Wind, solar power surge in China, achieving green goal 5 years ahead of schedule

Lorenzo Bagnato

29 June 2023 - 16:53

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China is set to reach wind and solar production goals in 2025, five years ahead of plan.

Wind, solar power surge in China, achieving green goal 5 years ahead of schedule

China, already the world’s largest green energy producer, is improving its renewable energy grid at an outstanding pace, new research finds. According to a US-based think tank, China is set to reach its green goals 5 years ahead of schedule.

In 2020, China’s President Xi Jinping pledged to reach 1200 GW of combined solar and wind power generation by 2030.

San Francisco-based Global Energy Monitor (GEM) published a report showcasing China’s exceptional solar power grid. With a capacity of 228 GW, China produces more solar energy than the rest of the world combined.

Another 379 GW (twice the EU’s capacity and three times that of the US) is currently under construction, in planning, or in development.

China is also a leader in wind power generation, with a current capacity of 310 GW, more than the next seven largest producers combined. If everything goes according to plan, an additional 371 GW will be added by 2025.

Putting all the numbers together, China’s solar and wind power could reach 1288 GW by 2025, reaching Xi’s goal five years ahead of schedule.

And that’s without taking into account nuclear power, another green energy source China is heavily invested in. At the moment, nuclear power in China generates 57 GW of electricity, with 24 GW under construction and 88 GW planned.

Finally, adding the current 391 GW hydroelectric capacity, China’s green energy capacity could reach 1848 GW by 2035 (if all construction projects are completed in time). That would mean, ceteris paribus, a staggering 77.6% energy production from 0-emission sources in what is today the world’s biggest polluter.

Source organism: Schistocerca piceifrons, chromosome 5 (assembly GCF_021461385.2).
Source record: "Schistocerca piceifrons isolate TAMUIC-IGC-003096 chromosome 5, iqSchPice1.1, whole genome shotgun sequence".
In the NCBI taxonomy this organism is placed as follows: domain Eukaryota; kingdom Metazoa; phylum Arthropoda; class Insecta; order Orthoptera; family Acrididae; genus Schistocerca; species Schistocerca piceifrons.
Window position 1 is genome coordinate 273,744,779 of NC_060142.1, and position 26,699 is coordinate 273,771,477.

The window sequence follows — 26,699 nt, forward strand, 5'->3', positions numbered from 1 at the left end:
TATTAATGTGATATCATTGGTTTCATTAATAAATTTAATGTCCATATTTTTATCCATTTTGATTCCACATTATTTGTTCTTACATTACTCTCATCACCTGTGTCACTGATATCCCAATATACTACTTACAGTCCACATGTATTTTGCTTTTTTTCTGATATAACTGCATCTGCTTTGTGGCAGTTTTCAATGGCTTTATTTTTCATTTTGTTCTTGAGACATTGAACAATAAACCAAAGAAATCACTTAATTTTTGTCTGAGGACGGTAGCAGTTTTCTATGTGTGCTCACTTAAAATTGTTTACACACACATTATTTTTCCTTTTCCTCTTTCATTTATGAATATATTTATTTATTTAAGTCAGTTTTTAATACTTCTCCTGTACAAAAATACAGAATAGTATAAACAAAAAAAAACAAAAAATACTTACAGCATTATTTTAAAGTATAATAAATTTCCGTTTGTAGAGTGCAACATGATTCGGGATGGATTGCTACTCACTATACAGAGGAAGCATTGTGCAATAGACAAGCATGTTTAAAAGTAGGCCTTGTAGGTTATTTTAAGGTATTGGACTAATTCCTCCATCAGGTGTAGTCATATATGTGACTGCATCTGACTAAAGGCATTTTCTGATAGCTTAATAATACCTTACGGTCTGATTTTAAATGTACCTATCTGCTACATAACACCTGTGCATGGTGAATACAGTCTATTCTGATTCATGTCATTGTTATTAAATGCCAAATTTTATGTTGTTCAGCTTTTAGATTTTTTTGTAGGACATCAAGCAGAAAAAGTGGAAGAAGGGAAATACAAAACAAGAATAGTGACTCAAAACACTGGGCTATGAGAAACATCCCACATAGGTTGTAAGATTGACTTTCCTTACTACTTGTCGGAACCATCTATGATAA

Future challenges

Of course, China’s renewable power grid will not come without its challenges.

Transporting energy is a major issue for the East Asian power. While most electricity is produced in China’s desert Western side, most consumption occurs in the East.

The Tibetan Plateau, for example, is perfectly suited to solar and wind power plants, given its climate and isolation from urban centers.

However, China’s eastern megalopolis like Shanghai, Beijing, and Shenzhen is where most of the energy demand is located.

Transporting thousands of GW from one side of China to the other is a logistical and technical challenge unparalleled anywhere else in the world.

For this reason, solar and wind installations often experience delays and budget surges. Currently, China’s only reliable energy source is coal, which amounts to 61% of its energy production.

Despite significant progress and good intentions, China remains the world’s largest coal producer, and therefore also the world’s largest polluter.

But the Chinese government is set on overcoming these challenges and has proven they have the means to do so.


# China
# Asia

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